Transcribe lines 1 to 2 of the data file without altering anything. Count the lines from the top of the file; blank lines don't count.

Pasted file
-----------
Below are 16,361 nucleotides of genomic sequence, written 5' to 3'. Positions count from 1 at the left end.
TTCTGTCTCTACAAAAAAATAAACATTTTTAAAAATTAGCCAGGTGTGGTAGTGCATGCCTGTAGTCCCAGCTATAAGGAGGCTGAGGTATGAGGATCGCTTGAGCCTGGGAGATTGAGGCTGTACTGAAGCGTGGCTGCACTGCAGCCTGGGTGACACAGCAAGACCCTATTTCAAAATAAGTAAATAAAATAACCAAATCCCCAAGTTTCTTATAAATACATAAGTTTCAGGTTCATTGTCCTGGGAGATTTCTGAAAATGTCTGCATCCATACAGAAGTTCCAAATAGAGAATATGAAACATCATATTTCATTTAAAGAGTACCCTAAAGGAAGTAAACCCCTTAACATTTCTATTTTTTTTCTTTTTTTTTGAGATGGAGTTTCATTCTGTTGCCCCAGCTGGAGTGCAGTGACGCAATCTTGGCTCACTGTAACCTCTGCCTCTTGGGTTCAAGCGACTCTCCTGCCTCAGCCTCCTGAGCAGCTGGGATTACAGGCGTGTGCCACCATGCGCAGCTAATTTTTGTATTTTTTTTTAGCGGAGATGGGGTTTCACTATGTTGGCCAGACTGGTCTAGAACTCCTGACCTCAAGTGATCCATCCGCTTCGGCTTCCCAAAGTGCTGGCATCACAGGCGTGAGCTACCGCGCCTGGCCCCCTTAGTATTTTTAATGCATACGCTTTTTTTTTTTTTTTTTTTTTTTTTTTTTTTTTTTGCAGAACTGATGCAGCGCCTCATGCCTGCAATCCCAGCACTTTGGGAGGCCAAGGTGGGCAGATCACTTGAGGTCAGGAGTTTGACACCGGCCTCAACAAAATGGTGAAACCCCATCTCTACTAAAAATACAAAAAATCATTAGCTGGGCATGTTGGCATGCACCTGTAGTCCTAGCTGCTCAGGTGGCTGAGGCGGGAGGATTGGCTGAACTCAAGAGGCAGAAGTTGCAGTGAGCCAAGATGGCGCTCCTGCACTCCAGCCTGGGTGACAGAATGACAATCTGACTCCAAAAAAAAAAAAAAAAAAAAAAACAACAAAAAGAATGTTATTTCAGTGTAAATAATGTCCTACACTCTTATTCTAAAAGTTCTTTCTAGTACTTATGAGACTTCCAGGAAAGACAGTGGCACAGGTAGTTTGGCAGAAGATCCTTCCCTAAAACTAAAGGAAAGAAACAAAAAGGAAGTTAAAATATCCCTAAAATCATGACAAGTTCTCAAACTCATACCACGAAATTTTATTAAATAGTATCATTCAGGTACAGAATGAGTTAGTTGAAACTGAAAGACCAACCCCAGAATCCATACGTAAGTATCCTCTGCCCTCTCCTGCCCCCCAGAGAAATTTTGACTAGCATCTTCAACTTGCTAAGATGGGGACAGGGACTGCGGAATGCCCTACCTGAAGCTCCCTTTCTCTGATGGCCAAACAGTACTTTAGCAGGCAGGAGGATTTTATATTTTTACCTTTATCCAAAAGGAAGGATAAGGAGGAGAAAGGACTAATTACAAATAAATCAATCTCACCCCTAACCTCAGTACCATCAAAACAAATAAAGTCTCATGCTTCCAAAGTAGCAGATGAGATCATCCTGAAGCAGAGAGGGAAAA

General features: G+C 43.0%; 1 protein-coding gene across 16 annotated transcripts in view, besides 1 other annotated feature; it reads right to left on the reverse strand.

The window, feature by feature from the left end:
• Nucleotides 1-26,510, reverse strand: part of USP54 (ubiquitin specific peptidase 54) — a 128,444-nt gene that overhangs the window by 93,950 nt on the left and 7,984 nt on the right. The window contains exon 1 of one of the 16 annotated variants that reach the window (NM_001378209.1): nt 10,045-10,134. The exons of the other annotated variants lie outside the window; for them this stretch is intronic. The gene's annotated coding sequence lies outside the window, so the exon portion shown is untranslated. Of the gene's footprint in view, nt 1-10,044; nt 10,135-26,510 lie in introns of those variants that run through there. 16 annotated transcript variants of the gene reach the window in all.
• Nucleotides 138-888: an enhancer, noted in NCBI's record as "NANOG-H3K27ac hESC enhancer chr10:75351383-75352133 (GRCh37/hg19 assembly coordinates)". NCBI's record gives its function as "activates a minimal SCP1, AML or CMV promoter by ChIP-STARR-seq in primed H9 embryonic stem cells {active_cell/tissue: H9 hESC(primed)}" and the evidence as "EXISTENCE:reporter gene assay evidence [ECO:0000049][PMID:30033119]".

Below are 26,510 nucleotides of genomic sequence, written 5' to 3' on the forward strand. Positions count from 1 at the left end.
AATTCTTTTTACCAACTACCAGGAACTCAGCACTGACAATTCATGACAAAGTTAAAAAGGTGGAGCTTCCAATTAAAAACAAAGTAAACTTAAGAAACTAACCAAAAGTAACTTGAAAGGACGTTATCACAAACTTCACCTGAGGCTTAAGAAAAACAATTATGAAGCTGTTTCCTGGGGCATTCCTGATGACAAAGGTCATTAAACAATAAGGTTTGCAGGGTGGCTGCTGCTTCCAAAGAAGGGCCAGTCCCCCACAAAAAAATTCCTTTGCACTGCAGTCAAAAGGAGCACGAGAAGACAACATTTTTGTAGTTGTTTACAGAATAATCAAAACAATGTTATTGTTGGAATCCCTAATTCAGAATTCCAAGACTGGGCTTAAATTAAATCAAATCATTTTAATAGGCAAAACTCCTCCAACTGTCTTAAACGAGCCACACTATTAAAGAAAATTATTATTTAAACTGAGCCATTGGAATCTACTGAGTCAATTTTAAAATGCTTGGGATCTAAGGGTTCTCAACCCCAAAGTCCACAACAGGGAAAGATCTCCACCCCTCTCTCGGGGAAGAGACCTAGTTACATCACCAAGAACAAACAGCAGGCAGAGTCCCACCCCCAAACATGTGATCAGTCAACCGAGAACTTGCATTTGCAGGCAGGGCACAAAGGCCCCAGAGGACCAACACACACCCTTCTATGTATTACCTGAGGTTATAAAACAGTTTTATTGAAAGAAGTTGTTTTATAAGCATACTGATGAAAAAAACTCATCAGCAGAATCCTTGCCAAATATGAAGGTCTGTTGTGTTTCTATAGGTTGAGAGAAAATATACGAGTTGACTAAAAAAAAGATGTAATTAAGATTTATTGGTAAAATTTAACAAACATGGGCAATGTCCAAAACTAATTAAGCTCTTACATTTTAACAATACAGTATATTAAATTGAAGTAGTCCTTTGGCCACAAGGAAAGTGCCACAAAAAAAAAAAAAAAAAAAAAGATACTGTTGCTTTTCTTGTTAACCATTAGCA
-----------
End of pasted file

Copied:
Below are 16,361 nucleotides of genomic sequence, written 5' to 3'. Positions count from 1 at the left end.
TTCTGTCTCTACAAAAAAATAAACATTTTTAAAAATTAGCCAGGTGTGGTAGTGCATGCCTGTAGTCCCAGCTATAAGGAGGCTGAGGTATGAGGATCGCTTGAGCCTGGGAGATTGAGGCTGTACTGAAGCGTGGCTGCACTGCAGCCTGGGTGACACAGCAAGACCCTATTTCAAAATAAGTAAATAAAATAACCAAATCCCCAAGTTTCTTATAAATACATAAGTTTCAGGTTCATTGTCCTGGGAGATTTCTGAAAATGTCTGCATCCATACAGAAGTTCCAAATAGAGAATATGAAACATCATATTTCATTTAAAGAGTACCCTAAAGGAAGTAAACCCCTTAACATTTCTATTTTTTTTCTTTTTTTTTGAGATGGAGTTTCATTCTGTTGCCCCAGCTGGAGTGCAGTGACGCAATCTTGGCTCACTGTAACCTCTGCCTCTTGGGTTCAAGCGACTCTCCTGCCTCAGCCTCCTGAGCAGCTGGGATTACAGGCGTGTGCCACCATGCGCAGCTAATTTTTGTATTTTTTTTTAGCGGAGATGGGGTTTCACTATGTTGGCCAGACTGGTCTAGAACTCCTGACCTCAAGTGATCCATCCGCTTCGGCTTCCCAAAGTGCTGGCATCACAGGCGTGAGCTACCGCGCCTGGCCCCCTTAGTATTTTTAATGCATACGCTTTTTTTTTTTTTTTTTTTTTTTTTTTTTTTTTTTGCAGAACTGATGCAGCGCCTCATGCCTGCAATCCCAGCACTTTGGGAGGCCAAGGTGGGCAGATCACTTGAGGTCAGGAGTTTGACACCGGCCTCAACAAAATGGTGAAACCCCATCTCTACTAAAAATACAAAAAATCATTAGCTGGGCATGTTGGCATGCACCTGTAGTCCTAGCTGCTCAGGTGGCTGAGGCGGGAGGATTGGCTGAACTCAAGAGGCAGAAGTTGCAGTGAGCCAAGATGGCGCTCCTGCACTCCAGCCTGGGTGACAGAATGACAATCTGACTCCAAAAAAAAAAAAAAAAAAAAAAACAACAAAAAGAATGTTATTTCAGTGTAAATAATGTCCTACACTCTTATTCTAAAAGTTCTTTCTAGTACTTATGAGACTTCCAGGAAAGACAGTGGCACAGGTAGTTTGGCAGAAGATCCTTCCCTAAAACTAAAGGAAAGAAACAAAAAGGAAGTTAAAATATCCCTAAAATCATGACAAGTTCTCAAACTCATACCACGAAATTTTATTAAATAGTATCATTCAGGTACAGAATGAGTTAGTTGAAACTGAAAGACCAACCCCAGAATCCATACGTAAGTATCCTCTGCCCTCTCCTGCCCCCCAGAGAAATTTTGACTAGCATCTTCAACTTGCTAAGATGGGGACAGGGACTGCGGAATGCCCTACCTGAAGCTCCCTTTCTCTGATGGCCAAACAGTACTTTAGCAGGCAGGAGGATTTTATATTTTTACCTTTATCCAAAAGGAAGGATAAGGAGGAGAAAGGACTAATTACAAATAAATCAATCTCACCCCTAACCTCAGTACCATCAAAACAAATAAAGTCTCATGCTTCCAAAGTAGCAGATGAGATCATCCTGAAGCAGAGAGGGAAAA